RAMP’s mission is to demonstrate the impact of the arts on the cultural and economic revitalization of Bellows Falls and surrounding towns, to mobilize and advocate for artists and the arts as catalysts for community re-development, and to share our experience with others facing similar challenges. For 15 years, RAMP has accomplished this programmatically by: (1) restoring and managing the Exner Block in downtown Bellows Falls, opened in 2000 and providing 10 affordable live/workspaces for artists, Project Space 9, a community gallery, and 6 storefronts for arts-related businesses; (2) curating local artists’ exhibitions in the gallery and initiating public art projects; (4) hosting Artists Town Meetings and a website and listserv for sharing of ideas, opportunities and information; (5) sponsoring an annual Memorial Day Open Studio Weekend, highlighting over 20 artists and attracting over a 1,000 people; and (6) participating on boards of directors (including the Windham Regional Commission, the National Trust for Historic Preservation, the Connecticut River National Byway and the Bellows Falls Downtown Development Alliance) to give RAMP a “voice at the table” and an opportunity to share role of artists and the arts’ in sustaining healthy communities.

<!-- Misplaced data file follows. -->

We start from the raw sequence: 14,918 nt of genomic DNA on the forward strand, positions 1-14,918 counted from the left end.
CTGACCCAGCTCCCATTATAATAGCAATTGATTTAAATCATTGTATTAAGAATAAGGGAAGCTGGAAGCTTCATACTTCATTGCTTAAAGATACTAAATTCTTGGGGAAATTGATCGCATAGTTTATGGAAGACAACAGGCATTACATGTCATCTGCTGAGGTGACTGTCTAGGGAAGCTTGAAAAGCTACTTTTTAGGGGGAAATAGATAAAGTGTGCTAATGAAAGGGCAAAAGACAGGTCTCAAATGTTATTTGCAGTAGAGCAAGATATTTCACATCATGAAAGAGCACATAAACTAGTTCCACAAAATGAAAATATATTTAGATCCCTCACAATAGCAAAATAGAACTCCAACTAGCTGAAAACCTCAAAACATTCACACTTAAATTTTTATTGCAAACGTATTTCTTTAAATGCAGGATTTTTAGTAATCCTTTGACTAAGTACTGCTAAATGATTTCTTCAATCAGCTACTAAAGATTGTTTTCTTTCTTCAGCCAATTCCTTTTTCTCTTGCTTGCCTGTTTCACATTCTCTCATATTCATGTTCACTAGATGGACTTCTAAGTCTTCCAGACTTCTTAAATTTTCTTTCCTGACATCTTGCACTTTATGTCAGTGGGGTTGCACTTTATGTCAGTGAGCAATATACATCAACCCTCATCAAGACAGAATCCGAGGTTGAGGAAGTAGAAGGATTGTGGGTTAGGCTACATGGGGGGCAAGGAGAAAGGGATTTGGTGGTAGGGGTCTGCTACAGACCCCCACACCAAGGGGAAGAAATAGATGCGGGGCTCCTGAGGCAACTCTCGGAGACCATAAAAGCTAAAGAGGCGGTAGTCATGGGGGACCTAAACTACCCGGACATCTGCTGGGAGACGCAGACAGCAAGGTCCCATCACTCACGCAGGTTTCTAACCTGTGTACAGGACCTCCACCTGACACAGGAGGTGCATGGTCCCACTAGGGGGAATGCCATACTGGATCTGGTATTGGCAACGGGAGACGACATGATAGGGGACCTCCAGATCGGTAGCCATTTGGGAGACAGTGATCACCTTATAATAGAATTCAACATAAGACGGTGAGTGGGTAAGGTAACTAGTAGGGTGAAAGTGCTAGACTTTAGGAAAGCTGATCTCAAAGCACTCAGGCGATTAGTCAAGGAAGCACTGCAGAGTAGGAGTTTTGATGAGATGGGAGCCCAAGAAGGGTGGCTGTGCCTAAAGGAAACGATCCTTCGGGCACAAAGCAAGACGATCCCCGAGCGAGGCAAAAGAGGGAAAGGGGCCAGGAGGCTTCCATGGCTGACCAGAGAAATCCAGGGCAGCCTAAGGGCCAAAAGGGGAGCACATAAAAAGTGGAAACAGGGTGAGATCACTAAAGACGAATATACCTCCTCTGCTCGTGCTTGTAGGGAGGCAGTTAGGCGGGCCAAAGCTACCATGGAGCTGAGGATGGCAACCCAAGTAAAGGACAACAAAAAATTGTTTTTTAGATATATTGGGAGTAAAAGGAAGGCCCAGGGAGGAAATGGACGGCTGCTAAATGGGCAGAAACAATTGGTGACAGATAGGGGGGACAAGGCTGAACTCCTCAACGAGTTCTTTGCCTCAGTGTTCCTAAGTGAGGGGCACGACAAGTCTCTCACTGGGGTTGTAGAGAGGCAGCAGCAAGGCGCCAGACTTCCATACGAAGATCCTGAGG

Have they been refined over time?